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Monday, August 15, 2011

Communication styles that harm relationships

John Gottman, a relationship researcher, has been able to predict with 90% accuracy which relationships will fail by watching the couple interact. Those most at risk used these communication styles
1.         Criticism:
2.         Contempt: 
3.         Defensiveness:
4.         Stonewalling:  

Criticism  is attacking your partner with the intent of making yourself right and the other person wrong. For example,
Generalizations: “you always…” “you never…”“you’re the type of person who …” “why are you so …”
Comparisons: Others can do it . .
Remedy: Learn to raise issues gently and politely, but firmly. Keep the focus on the problem, not the character of your partner. eg  “When you (behaviour) . . It’s a problem for me because (consequences) . .  I’d prefer (propose a solution). . . .Could we experiment with that or do we need to tweak it?”

Contempt is attacking your partner’s sense of self with the intention to insult or psychologically hurt them.Tactics include: Insults and name-calling: “bitch, bastard, wimp, fat, stupid, ugly, slob, lazy…” Hostile humor, sarcasm or mockery Body language & tone of voice: sneering, rolling your eyes, curling your upper lip.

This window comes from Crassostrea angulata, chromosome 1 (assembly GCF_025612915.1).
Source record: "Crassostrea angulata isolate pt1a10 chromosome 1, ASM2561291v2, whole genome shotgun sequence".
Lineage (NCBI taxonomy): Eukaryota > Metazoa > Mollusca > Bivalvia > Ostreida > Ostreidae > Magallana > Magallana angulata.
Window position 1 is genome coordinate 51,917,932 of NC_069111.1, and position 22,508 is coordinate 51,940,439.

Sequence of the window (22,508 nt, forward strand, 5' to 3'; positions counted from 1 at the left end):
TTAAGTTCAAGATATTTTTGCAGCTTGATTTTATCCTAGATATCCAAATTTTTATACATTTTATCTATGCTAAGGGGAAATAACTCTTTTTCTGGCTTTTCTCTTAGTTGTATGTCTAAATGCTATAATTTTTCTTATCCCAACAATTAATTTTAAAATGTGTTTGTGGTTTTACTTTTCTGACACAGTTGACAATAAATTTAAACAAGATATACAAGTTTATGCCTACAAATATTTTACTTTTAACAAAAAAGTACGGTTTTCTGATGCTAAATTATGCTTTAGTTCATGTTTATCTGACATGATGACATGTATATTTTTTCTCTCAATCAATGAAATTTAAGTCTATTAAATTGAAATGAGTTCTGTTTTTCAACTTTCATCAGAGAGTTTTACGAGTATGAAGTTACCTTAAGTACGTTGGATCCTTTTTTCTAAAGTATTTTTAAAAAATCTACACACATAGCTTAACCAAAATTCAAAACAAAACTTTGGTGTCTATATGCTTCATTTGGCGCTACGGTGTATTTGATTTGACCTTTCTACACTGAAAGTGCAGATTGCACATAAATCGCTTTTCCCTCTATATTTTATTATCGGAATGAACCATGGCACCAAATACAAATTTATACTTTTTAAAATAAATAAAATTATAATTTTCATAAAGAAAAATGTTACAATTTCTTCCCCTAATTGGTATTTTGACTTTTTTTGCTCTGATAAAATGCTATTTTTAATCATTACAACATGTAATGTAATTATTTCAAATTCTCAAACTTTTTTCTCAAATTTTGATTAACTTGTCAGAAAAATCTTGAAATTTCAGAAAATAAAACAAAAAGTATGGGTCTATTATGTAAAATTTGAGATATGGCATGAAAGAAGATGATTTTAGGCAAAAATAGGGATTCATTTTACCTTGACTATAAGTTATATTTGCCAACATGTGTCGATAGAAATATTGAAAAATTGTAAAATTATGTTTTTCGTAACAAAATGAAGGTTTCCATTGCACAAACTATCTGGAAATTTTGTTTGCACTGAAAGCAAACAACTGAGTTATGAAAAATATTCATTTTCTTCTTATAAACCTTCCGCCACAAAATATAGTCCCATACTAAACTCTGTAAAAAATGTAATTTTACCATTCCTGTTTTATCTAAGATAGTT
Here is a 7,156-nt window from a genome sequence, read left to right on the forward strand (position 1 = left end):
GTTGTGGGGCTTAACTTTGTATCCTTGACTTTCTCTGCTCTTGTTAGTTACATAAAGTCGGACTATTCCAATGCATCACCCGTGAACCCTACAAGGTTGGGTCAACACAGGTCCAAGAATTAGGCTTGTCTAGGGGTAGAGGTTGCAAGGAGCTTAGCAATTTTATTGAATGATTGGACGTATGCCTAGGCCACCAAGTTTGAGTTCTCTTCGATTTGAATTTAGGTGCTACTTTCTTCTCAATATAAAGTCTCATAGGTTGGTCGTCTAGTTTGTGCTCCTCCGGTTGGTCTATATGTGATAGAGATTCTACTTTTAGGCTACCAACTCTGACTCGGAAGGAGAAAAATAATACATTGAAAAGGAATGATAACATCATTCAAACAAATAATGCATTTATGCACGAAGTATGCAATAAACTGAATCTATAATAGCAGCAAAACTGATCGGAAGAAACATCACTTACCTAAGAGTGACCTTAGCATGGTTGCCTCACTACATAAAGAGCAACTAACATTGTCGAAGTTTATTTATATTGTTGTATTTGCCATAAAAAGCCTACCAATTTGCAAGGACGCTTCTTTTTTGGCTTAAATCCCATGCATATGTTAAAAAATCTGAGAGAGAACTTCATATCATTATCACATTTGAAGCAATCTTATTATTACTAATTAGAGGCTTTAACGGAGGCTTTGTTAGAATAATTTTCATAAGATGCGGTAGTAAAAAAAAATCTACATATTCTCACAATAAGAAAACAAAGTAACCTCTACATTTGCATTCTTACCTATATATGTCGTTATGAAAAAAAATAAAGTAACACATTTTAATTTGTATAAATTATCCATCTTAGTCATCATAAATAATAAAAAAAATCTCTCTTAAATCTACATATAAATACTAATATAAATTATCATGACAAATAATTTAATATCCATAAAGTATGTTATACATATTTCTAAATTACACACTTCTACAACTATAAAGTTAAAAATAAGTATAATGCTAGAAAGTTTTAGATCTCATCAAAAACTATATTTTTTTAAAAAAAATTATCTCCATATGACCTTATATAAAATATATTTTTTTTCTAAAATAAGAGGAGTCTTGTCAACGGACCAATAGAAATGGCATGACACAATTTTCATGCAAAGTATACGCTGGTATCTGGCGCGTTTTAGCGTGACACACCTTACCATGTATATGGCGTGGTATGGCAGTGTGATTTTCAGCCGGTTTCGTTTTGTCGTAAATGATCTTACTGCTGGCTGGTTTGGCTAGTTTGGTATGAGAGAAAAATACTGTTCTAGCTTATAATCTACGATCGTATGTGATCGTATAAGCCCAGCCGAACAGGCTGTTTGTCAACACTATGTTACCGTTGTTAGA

Remedy: Notice the good things about your partner and build a culture of appreciation (5 times as many positives to negatives)

Defensiveness is seeing yourself as the victim, defending or preventing a perceived attack. Tactics of defensiveness include:
Making excuses (e.g., external circumstances beyond your control forced you to act in a certain way) “It’s not my fault…”, “I didn’t…”
Cross-complaining: meeting your partner’s complaint, or criticism with a complaint of  your own, ignoring what your partner said
Disagreeing and then cross-complaining “That’s not true, you’re the one who …” “I did this because you did that…”
Yes-butting: start off agreeing but end up disagreeing
Repeating yourself without paying attention to what the other person is saying Whining “It’s not fair.”
Remedy: Listen generously and take responsibility for your part in the conflict. Change what you need to change in yourself.

Stonewalling is withdrawing from the conversation as a way to avoid conflict or punish. Partners may think they are trying to be “neutral” but stonewalling conveys disapproval, icy distance, separation, or smugness:
Tactics include:
Stony silence
Monosyllabic mutterings
Short answers
Changing the subject
Removing yourself physically, without returning to the topic
Silent Treatment
Remedy: To help the relationship, learn to calm yourself down and finish the conversation in a relaxed way.   

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